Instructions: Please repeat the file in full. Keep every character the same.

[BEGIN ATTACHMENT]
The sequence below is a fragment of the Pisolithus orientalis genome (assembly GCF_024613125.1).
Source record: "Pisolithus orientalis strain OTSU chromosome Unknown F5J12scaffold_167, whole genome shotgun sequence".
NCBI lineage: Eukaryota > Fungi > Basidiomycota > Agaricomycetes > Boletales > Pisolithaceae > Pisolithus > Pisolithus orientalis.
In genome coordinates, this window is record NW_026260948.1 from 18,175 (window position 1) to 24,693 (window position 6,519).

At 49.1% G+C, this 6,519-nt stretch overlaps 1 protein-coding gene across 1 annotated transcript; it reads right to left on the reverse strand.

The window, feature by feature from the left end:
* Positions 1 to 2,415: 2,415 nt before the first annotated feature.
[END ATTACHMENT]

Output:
The sequence below is a fragment of the Pisolithus orientalis genome (assembly GCF_024613125.1).
Source record: "Pisolithus orientalis strain OTSU chromosome Unknown F5J12scaffold_167, whole genome shotgun sequence".
NCBI lineage: Eukaryota > Fungi > Basidiomycota > Agaricomycetes > Boletales > Pisolithaceae > Pisolithus > Pisolithus orientalis.
In genome coordinates, this window is record NW_026260948.1 from 18,175 (window position 1) to 24,693 (window position 6,519).

At 49.1% G+C, this 6,519-nt stretch overlaps 1 protein-coding gene across 1 annotated transcript; it reads right to left on the reverse strand.

The window, feature by feature from the left end:
* Positions 1 to 2,415: 2,415 nt before the first annotated feature.